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Is it better to roll my old 401K $ into my new job's program or combine with my wife's for high $? Both are strong co's?

We are concerned about keeping all $ in one account. But wondering if getting interest on double the $ should be considered? Both 401K programs are rated pretty close to the same with your rate system.

Dec 08, 2014 by Dia from Kenmore, WA in  |  Flag
7 Answers  |  6 Followers
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3 votes
Jim Hofheimer Level 4

Your choices are to roll over to your new employer's plan or roll into an IRA. I would work with someone to find out whether the new employer's plan is low cost with good options before deciding.

Comment   |  Flag   |  Jan 14, 2015 from Chicago, IL

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I would look at two factors when making this decision: How good are the investment options in the new 401k, and how involved do you want to be in managing this money? IF you enjoy managing your 401k and the investment lineup is good I would move the money into the 401k. If you do not enjoy managing the money and the investment lineup is subpar roll the money into a Traditional IRA it will give you many more options .

Unfortunately, we can not combine 401k's between spouses, would be nice to have all assets together though.

Comment   |  Flag   |  Dec 09, 2014 from Summerville, SC

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All of these answers are excellent. I would also advise making sure you have updated your beneficiaries on these accounts. Simple things like this can be just as important as more complicated investment decisions.

Comment   |  Flag   |  Jan 15, 2015

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Thomas Larsen Level 5

Roll your old 401(K) into the new job's 401(K), if costs are low and investment choices are of high quality. Combining your 401(K) with your wife's 401(K) is prohibited. Your combined household rate of return is not affected. Your next best option is to transfer (rollover) your old 401(K) into an IRA.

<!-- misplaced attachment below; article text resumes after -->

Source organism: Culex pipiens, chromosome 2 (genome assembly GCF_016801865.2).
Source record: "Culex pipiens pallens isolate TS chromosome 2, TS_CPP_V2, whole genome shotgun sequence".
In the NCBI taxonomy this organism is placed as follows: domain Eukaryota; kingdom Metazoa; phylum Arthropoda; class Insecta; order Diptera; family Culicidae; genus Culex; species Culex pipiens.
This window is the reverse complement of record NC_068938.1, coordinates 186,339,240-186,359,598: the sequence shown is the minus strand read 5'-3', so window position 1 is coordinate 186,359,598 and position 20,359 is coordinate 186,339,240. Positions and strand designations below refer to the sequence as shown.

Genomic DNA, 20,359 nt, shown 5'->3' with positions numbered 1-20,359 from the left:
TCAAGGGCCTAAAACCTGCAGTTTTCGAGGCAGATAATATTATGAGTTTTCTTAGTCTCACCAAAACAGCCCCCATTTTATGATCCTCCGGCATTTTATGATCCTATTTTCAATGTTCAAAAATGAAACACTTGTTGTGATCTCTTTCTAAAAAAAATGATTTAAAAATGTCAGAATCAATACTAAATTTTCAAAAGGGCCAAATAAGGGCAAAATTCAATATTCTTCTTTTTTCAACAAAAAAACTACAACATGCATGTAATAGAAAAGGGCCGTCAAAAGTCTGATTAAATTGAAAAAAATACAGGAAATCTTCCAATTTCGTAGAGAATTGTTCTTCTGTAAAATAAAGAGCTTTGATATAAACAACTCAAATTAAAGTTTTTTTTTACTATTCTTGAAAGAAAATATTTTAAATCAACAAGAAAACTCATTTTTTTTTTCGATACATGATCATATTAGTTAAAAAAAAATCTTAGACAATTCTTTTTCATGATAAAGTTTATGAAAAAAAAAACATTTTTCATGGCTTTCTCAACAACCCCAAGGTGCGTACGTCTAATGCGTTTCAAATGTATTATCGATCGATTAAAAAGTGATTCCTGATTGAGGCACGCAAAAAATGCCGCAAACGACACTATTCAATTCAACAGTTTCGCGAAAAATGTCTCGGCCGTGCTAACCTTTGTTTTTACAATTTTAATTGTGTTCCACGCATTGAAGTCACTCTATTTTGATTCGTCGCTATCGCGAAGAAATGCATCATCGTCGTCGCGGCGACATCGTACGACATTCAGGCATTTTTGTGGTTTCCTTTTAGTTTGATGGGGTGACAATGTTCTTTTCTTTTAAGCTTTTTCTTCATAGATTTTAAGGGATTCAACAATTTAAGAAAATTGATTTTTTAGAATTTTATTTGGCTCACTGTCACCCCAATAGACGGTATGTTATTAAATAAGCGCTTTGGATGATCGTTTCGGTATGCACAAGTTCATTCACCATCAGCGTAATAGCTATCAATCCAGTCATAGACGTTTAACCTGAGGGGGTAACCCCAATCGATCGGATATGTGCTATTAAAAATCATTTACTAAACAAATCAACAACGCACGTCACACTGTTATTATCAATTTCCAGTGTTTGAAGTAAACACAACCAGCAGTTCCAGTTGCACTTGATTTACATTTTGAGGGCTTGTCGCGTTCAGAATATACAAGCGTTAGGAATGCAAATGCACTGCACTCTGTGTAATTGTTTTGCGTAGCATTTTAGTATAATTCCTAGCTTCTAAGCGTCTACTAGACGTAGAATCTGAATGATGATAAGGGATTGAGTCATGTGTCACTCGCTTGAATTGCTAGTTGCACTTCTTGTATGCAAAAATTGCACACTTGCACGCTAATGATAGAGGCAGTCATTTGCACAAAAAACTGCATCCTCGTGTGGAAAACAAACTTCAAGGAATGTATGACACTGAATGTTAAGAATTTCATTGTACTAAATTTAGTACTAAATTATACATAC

Comment   |  Flag   |  Dec 08, 2014 from Vail, CO

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Todd Warner Level 8

Dia - This is a common question and the answers that have been given are correct. Retirement accounts are for one person and you can't combine it with someone else and make it a joint account. They are individual retirement accounts. Your choices at this point are somewhat limited as well. You can keep the account in your current plan, if the plan will allow it to remain there. You can roll it into your new company's 401k plan or you can roll it over into an IRA account. The decision will depend on the investment options available in the 401k plans. Most times, your investment options in a 401k are fairly limited. In an IRA account, your options are almost limitless, stocks, bonds, mutual funds, etc. Compare the costs of each of the options and how you prefer to invest.

Comment   |  Flag   |  Aug 19, 2015

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John Essigman Level 17

Hi Dia,

As Thomas has described, IRA and 401(k) accounts belong to an individual person. They generally cannot be combined or comingled with the exception of a spouse inheriting an IRA, which can be claimed as their own if they so choose. Therefore, your options are to leave your 401(k) where it sits, roll it into your employer’s 401(k) if allowed by the plan, roll it over to an IRA, or roll it into an annuity.

There is some debate on moving retirement assets from a 401(k) into an IRA. Some 401(k) plans are low cost and economical while some are not. However, from my perspective, you have better control and more options outside of the 401(k) platform. Additionally, a company that goes into bankruptcy or receivership may place your 401(k) assets in limbo until the organizational issues have been untangled. Annuities offer some nice guarantees but the cost can be very high while surrender fees on loaded products can range from 4% to 8% or more (Fee-only no-load annuities generally do not have surrender fees).

My suggestion is that you articulate your retirement goals, become educated on cost, investment options, risk, and structure or seek out a fee-only advisor to help you through the decision process.

Regards

Comment   |  Flag   |  Dec 08, 2014 from Cleveland, GA

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The answer depends on the cost of the 401(k) at your new employer and it's options. Costs are one of the few things you can control, and unfortunately, too many times we see the costs of a 401(k) plan get into the 1.5% - 2.5% range of costs, which is too much.
You need to find what admin costs you pay as a participant, then add in the mutual fund costs. If you are paying much more than 1%-1.5% total, I would either move it into an IRA with a low cost fee only financial advisor, or consider doing it on your own with a low cost IRA provider like Vanguard.

Comment   |  Flag   |  Dec 09, 2014 from Oklahoma City, OK

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